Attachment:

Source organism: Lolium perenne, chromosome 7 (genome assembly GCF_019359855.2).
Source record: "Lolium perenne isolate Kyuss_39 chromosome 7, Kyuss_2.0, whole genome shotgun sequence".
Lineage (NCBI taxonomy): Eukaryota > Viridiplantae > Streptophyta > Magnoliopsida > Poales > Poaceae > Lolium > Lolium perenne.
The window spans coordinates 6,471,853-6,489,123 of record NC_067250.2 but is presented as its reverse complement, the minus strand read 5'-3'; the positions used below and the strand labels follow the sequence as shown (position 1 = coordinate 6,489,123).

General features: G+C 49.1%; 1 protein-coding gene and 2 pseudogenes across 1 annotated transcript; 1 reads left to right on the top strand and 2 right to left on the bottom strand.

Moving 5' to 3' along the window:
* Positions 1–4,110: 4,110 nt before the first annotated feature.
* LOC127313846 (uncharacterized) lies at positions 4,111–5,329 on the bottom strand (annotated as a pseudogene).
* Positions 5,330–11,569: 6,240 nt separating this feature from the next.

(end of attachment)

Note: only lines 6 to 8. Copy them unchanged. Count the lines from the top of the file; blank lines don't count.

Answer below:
Moving 5' to 3' along the window:
* Positions 1–4,110: 4,110 nt before the first annotated feature.
* LOC127313846 (uncharacterized) lies at positions 4,111–5,329 on the bottom strand (annotated as a pseudogene).